Mr. Browne and Ms. Sutherland submitted that they would suffer great ruin if a stay is not granted. They argued that they would lose their home, garage and ability to sustain themselves and meet their expenses. They contended that if the stay is granted the only inconvenience Pomme-Granate Ltd. will endure is being without the use of the land pending the appeal. They submitted that they will suffer greater harm compared to that inconvenience. They argued that if the stay is denied and they succeed at appeal they will incur great cost in reconstructing both the dwelling house and the garage on the subject land. They submitted that it is practical and sound in the circumstances for the Court to grant the stay pending appeal.
Cottle J. found as a matter of fact that there was no option to purchase the land and further that the express terms of the lease permitted Mr. Browne and Ms. Sutherland to construct a two bedroom dwelling house. They did not then and do not now contend that they were authorized to build a concrete structure.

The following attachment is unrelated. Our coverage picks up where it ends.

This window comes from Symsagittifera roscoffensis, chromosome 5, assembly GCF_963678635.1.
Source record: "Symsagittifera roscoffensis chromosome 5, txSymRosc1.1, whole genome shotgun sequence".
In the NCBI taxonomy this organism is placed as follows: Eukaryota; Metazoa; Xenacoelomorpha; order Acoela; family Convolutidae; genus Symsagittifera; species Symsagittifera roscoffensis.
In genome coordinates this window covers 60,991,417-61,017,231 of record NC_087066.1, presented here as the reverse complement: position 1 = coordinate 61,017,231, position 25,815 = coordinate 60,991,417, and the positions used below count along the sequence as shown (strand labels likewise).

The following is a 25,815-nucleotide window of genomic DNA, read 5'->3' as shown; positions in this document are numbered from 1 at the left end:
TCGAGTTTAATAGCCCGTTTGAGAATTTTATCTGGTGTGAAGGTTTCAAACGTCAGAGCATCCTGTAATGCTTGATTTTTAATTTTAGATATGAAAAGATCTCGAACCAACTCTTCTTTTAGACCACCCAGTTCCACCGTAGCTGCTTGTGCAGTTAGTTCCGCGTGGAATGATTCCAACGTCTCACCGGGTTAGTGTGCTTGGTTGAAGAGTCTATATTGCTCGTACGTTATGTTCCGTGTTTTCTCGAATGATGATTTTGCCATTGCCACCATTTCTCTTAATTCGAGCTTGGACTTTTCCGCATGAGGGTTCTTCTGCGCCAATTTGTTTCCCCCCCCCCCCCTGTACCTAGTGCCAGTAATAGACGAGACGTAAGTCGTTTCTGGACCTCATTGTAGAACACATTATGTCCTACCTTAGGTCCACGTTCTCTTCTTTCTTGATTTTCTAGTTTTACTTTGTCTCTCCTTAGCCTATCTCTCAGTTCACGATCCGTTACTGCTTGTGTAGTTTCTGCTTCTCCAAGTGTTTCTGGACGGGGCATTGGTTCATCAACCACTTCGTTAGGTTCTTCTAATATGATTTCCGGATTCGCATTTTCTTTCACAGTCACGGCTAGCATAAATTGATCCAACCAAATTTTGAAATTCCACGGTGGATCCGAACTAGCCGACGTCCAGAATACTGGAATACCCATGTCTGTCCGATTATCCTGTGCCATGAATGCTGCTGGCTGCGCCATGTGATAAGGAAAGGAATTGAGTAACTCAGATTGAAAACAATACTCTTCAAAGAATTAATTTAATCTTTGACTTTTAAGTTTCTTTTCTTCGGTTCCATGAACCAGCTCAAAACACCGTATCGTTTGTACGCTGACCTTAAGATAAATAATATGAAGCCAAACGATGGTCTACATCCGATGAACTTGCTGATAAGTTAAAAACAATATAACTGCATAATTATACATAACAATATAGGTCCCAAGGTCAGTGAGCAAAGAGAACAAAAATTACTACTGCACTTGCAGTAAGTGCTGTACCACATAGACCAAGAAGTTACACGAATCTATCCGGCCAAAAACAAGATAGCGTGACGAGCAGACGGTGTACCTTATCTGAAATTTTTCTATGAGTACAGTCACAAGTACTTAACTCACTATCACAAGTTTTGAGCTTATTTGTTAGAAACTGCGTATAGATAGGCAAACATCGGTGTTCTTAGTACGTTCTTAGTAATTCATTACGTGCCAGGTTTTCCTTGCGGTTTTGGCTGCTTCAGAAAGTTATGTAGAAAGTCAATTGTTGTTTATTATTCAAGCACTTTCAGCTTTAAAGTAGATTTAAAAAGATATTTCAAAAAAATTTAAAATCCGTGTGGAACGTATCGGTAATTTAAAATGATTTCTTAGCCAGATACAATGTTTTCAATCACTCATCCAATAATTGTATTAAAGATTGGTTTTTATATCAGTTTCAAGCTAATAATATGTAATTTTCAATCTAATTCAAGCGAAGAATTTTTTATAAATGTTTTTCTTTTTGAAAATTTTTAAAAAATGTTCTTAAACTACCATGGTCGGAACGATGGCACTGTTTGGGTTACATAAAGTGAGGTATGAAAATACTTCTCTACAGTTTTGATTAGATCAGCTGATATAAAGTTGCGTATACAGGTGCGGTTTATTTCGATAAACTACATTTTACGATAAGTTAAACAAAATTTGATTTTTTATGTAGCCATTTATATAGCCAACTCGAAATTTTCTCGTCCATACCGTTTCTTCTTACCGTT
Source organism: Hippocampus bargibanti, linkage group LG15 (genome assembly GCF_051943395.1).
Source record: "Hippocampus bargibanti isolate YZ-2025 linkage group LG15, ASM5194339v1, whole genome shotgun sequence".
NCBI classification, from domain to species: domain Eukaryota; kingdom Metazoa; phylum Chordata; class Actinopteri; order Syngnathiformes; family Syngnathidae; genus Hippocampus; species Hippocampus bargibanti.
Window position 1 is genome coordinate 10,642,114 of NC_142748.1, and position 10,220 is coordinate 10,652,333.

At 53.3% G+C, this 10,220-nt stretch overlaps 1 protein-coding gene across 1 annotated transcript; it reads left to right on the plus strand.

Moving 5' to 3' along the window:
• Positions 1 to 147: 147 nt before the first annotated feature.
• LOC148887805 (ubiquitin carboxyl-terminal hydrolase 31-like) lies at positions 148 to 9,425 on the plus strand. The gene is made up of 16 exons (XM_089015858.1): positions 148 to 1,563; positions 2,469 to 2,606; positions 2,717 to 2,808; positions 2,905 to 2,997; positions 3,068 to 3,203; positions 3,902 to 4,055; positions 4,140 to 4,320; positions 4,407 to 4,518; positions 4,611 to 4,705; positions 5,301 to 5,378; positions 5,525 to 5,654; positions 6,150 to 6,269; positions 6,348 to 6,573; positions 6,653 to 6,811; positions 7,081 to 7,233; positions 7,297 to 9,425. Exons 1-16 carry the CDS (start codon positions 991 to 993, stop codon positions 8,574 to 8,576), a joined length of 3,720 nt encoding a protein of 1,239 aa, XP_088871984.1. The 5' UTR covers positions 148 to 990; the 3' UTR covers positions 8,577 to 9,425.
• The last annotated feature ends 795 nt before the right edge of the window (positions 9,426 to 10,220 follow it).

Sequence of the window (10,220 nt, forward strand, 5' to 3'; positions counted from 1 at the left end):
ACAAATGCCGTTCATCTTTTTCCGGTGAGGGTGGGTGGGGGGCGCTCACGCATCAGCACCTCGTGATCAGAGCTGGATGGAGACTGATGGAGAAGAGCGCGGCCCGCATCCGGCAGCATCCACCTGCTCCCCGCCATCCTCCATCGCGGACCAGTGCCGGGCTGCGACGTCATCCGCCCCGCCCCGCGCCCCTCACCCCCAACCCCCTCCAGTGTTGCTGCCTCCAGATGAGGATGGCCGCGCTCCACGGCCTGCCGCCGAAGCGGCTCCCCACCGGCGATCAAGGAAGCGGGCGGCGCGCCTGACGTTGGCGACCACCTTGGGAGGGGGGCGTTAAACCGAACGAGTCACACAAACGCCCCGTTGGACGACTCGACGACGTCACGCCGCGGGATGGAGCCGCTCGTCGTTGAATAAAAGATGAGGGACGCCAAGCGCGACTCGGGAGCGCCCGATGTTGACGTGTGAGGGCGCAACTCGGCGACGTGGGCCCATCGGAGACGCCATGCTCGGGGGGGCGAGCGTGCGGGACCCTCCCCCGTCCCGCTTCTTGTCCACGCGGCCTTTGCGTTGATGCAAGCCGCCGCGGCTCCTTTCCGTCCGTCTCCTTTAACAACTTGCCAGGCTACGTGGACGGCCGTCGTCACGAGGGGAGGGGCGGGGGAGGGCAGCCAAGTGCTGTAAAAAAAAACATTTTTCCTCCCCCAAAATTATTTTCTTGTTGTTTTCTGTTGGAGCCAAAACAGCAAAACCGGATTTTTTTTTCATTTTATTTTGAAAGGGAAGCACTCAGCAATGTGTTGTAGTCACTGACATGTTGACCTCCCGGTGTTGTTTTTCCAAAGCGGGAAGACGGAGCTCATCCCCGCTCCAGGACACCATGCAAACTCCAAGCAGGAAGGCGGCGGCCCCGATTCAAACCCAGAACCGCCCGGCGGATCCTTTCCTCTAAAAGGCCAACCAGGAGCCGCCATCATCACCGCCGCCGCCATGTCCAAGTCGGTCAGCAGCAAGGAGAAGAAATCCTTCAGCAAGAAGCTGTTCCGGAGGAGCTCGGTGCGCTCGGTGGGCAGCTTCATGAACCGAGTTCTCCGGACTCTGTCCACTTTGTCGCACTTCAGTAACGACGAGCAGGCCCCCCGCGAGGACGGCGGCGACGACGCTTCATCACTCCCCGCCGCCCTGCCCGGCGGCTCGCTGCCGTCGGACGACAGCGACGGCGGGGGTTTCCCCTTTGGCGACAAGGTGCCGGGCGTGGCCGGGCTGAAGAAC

Cottle J. observed further ‘It is common in these islands for tenants to be allowed to build chattel houses which can be removed at the end of a tenancy.’ It does not appear from the judgment that Mr. Browne and Ms. Sutherland had a different arrangement with Pomme-Granate Ltd. whereby they were permitted to put down a permanent building. They have not so averred in their joint affidavit in support of the present application. They have not set out in it any insurmountable difficulties or unforeseen or unreasonable expenses that they face in removing and relocating their building.
They have not presented any facts from which I can find that they are likely to face financial ruin if the stay is granted. They are in the situation decried by Blenman JA in C-Mobile Services Limited v Huawei Technologies Co. Limited . They have merely made a bald assertion of impending ruin without providing cogent evidence in their affidavit. This will not suffice.
Grounds of Appeal – Is Chance of Success Realistic?